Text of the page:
The first time I heard the word marijuana was at age 12 during a shock/horror presentation on the evil back masking on Queen’s “Another one bites the dust”.  It was a song I’d heard many times before – it was a bit of a favourite around the office at Youth for Christ Bulawayo.  Apparently the back masking would subliminally plant its message in my mind.  I don’t know about that, but the well-meaning presentation led to me asking some awkward questions of my parents about a substance that was now on my radar *because* of the song and dance about back masking.

These stickers appeared after Tipper Gore heard the lyrics to Darling Nikki in her daughter's bedroom.

Oh well, if back masking is as powerful as they say, the back masking I’ve listened to most is the bridge between Darling Nikki and Purple Rain.  “Hello, how are you? I’m fine. Çuz I know the Lord is coming soon, coming, coming soon”. Personally it defies my logic that people place so much store on something that sounds like gibberish when it’s overlaid over a song that introduced me to the word “masturbate” and was directly responsible for the introduction of parental advisory stickers on albums.

There’s enough to work with in modern lyrics played forward before freaking out about their potential subliminal influences.  I think a lot of back masking in the 1980s was done purely to attract attention from well-meaning parent action groups.  Highlighting the “dangers” only served to fuel hysteria which generated priceless free publicity.

Nowadays there are sites analyzing the imagery of a Lady Gaga and suggesting she is giving a subliminal message of mind control.  Maybe so, but isn’t there enough to worry about in her lyrics before we need to do a frame by frame analysis of her videos to find conspiracy theories?

At one point in life I came across a “sanctified” tape player.    It had only played Christian music and therefore the owner considered it “pure”.  I guess this is where I digress.  If Jesus was known as the friend of tax-collectors, drunkards and sinners is it too much to ask of us to be appraised of popular culture and able to interpret it in a sensible and constructive way?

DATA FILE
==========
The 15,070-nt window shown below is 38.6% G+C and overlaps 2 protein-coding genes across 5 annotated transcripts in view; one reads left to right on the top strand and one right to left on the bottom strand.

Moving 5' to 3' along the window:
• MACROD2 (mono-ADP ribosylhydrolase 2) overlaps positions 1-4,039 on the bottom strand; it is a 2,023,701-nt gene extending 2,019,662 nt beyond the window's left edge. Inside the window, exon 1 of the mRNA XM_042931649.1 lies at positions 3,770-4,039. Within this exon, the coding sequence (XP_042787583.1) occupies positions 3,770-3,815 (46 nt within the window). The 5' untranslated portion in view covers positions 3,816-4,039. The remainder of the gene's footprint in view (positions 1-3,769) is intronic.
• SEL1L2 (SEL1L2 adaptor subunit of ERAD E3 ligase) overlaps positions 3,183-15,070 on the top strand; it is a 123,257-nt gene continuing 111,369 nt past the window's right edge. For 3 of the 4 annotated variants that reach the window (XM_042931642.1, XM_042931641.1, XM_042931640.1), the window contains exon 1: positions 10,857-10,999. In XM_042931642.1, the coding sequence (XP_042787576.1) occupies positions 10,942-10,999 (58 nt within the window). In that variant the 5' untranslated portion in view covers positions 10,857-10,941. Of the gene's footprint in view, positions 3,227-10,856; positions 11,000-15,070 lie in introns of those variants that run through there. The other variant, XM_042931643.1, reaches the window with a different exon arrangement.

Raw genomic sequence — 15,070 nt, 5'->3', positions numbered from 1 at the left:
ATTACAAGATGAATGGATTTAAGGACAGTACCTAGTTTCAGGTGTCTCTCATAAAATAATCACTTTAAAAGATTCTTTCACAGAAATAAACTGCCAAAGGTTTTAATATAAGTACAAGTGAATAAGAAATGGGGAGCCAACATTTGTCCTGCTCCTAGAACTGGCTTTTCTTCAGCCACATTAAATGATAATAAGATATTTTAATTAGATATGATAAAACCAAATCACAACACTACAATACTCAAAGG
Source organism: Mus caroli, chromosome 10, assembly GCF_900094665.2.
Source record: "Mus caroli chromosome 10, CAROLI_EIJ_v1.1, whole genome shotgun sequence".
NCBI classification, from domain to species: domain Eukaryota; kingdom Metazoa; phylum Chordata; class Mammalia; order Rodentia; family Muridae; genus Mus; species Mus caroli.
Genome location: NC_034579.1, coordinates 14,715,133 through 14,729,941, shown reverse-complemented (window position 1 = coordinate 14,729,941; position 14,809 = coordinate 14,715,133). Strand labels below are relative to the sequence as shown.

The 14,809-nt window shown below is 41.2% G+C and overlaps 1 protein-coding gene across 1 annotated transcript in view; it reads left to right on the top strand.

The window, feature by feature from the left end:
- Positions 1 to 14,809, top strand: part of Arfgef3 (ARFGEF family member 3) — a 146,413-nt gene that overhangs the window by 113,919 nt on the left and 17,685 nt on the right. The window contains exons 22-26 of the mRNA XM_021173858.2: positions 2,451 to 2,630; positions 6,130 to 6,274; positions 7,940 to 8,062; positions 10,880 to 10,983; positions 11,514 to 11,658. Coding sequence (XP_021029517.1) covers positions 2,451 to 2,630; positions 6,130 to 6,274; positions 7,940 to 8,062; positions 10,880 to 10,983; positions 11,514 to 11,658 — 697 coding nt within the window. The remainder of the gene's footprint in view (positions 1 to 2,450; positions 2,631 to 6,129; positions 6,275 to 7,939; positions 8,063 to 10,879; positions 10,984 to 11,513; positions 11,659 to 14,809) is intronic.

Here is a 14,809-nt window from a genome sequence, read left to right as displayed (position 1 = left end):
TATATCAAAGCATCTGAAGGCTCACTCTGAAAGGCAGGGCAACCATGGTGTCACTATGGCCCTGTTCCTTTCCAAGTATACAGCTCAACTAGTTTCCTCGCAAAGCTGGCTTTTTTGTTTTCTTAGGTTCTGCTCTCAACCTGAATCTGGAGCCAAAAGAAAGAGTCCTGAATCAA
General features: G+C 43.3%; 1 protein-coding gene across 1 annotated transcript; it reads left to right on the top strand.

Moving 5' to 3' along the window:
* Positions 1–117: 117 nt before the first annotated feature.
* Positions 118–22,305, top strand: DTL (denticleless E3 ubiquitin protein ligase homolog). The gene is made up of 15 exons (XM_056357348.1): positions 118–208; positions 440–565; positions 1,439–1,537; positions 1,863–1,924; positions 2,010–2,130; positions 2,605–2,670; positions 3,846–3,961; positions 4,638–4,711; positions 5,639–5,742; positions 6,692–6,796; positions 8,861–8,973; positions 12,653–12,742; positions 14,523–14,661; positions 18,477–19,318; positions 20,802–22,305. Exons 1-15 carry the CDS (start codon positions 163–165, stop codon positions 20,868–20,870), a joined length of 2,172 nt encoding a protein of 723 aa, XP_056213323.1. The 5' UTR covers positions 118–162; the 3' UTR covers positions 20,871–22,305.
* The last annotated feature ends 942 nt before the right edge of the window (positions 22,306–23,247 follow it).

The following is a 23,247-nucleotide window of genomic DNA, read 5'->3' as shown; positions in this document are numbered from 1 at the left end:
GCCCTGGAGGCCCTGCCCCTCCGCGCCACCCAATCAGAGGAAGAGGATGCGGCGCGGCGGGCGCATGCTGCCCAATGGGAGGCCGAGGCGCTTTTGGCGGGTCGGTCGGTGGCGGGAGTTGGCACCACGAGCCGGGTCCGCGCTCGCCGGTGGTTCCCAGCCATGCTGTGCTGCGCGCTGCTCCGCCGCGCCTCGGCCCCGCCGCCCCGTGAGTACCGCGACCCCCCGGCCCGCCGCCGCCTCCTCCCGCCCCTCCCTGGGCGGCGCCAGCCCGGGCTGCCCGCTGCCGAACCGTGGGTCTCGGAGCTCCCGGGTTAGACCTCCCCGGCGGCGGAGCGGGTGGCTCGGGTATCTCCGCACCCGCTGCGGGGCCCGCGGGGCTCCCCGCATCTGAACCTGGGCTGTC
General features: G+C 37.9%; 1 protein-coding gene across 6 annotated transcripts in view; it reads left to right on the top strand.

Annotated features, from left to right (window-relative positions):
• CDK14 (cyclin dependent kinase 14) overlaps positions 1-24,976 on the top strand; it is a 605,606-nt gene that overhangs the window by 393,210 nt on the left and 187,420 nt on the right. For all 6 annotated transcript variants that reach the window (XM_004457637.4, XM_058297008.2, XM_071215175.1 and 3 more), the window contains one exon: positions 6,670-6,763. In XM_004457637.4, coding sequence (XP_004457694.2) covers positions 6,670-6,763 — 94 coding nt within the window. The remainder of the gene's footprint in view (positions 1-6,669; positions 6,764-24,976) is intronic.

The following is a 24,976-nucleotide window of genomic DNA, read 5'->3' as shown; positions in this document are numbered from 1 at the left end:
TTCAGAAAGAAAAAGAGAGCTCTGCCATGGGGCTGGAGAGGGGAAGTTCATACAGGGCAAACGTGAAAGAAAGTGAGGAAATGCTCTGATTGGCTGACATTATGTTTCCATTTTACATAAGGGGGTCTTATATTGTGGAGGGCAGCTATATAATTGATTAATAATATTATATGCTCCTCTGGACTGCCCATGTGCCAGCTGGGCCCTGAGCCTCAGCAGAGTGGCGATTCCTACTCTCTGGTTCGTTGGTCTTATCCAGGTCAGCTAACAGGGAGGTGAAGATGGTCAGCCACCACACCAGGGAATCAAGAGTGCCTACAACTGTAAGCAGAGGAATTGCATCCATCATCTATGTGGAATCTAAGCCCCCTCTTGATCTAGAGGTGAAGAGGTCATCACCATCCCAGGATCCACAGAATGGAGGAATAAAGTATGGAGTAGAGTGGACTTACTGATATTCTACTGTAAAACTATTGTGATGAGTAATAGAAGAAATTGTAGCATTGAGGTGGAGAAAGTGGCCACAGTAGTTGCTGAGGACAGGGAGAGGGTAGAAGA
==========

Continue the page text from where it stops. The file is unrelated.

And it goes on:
What does the slavish and loyal devotion from Gaga’s fans to her message tell us about the state of the next generation of young life and love?

Rather than being at risk of hiding in a sanctimonious huddle, shouldn’t we as Christians be so confident of our salvation that we can collectively stare down worldy excesses and reclaim them by interpreting them within the construct of God’s redemptive purposes for mankind?

I wanna just dance, but he took me home instead
Uh oh there was a monster in my bed
We French kissed on a Subway train
He tore my clothes right off
He ate my heart and then he ate my brain
Monster (in my bed)
– Lady Gaga

It is inevitable that most under 25s are exposed to Lady Gaga’s music and message.  The tunes are so irresistibly catchy that it’s fair to say that (to coin a Gagaism) she’s become the “Monster in their heads”.

Take her next likely single (Monster) and it’s allusions to date rape.  As Christians we could tut-tut at the content and consider prohibition to “protect” our teens from it.  But to do so perhaps also cuts us off from hearing and understanding some of the screams of desperation in our society as families break down and social mores become increasingly rubbery.

Instead, should we be appraising ourselves of the Gaga phenomenon and asking the question – what does the slavish and loyal devotion from Gaga’s fans to her message tell us about the state of the next generation of young life and love?  And how will we Christians pick up the pieces?

Postscript: I’d like to conclude with something my sister wrote to me recently.  I would have been in my early 20s when her children hit their teens.

I will be forever grateful for your advice to me when my kids hit the teen years. You said,’If you want to know how your kids view their world listen to their music.” I took that advice and although I know I made heaps of other mistakes, doing that opened a door of communication with them that I cherished. In fact I miss not having my children close, telling me about their latest songs.